Recent years have seen a shift in the way we view population structuring in organisms living in marine environments. Once thought of as panmictic and genetically homogenous, marine populations are now realized to have the potential to be subdivided on a finer geographic scale than previously appreciated. Descriptions of variation at genes whose functional roles are associated with specific selection regimes can offer insight towards the scale and degree of adaptive divergence among marine populations, but until recently this approach has traditionally been limited to very few loci. In our research, we use a genome-wide set of 140 microsatellite markers that are within (or close to) genes that have exhibited transcriptional responses to specific environmental conditions, in order to explore the patterns of adaptive population divergence and heterogeneous genomic differentiation among marine threespine sticklebacks (Gasterosteus aculeatus) in Northern European seas. Using 20 of these markers and a much denser sampling scheme, we then further explored adaptive divergence within the environmentally heterogeneous Baltic Sea in relation to the steep salinity and thermal gradients. The results of our candidate genome-scans provide support for the emerging view that, in spite of the high degree of physical connectivity in marine environments, there is a great deal of adaptive divergence among marine populations that is not apparent when neutral loci are analyzed.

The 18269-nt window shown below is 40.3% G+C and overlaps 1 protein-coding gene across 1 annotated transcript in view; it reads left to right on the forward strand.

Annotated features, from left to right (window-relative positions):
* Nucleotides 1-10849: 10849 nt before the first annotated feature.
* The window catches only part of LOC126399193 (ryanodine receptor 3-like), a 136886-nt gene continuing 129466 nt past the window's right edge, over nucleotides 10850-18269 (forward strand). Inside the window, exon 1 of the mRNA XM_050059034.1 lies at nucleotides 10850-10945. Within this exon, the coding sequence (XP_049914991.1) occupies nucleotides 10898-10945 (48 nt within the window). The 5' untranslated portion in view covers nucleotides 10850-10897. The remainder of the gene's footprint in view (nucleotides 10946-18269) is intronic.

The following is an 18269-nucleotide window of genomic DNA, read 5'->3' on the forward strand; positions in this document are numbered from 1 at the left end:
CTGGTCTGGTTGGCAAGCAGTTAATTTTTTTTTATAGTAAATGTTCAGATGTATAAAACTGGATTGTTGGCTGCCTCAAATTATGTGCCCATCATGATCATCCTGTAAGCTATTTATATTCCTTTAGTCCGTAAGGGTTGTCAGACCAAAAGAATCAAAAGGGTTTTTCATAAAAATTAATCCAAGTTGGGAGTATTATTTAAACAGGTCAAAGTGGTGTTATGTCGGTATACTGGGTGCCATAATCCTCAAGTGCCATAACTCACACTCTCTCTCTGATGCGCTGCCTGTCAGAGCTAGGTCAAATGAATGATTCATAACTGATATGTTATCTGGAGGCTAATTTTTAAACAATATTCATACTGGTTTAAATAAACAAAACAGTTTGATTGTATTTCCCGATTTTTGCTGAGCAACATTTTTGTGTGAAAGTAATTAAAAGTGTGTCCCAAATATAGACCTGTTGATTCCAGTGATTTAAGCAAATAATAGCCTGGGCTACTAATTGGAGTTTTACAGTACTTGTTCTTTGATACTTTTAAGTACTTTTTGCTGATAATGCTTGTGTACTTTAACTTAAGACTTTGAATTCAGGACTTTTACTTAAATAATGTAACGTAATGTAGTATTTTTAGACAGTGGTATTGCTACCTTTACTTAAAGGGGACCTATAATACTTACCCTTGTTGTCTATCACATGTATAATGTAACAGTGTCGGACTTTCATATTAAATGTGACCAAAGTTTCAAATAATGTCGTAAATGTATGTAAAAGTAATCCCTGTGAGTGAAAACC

Ongoing climate change will expose populations to altered thermal regimens, which are likely to include more frequent and higher temperature maxima. Whether and how a resident population can withstand or adapt to these new conditions will depend on the genetic architecture underlying responses to temperature changes. This includes both coding genes and the regulatory regions that govern expression of these genes. Recent advances enabling the quantification of transcription levels for a large number of genes and the genotyping of many thousands of genetic markers throughout the genome, together with novel statistical methods, are facilitating the identification of such regulatory regions via expression quantitative trait locus (eQTL) analysis.

The threespine stickleback (Gasterosteus aculeatus) is an important model organism in evolutionary biology. The species occurs as resident populations in a wide range of habitats with different thermal profiles. We used sticklebacks derived from the Baltic coast of Finland to identify and localize eQTLs underlying changes in gene expression in response to thermal stress. Experimental subjects comprised 600 individuals in 30 sib–halfsib families, half of which were subject to a thermal challenge immediately prior to tissue collection. Liver mRNA expression was subsequently quantified using Agilent custom microarrays. Over 2000 genes were found to be differentially expressed between control and treatment groups. Genotyping of the families by sequencing on the Illumina platform, in combination with the existing G. aculeatus genome, was used to generate a linkage map that included over 10,000 SNPs. This enabled us to characterize and explore the regulatory networks underlying these changes in gene expression.


Chairman: Octávio S. Paulo
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XIV Congress of the European Society for Evolutionary Biology

Organization Team
Department of Animal Biology (DBA)
Faculty of Sciences of the University of Lisbon
P-1749-016 Lisbon


Computational Biology & Population Genomics Group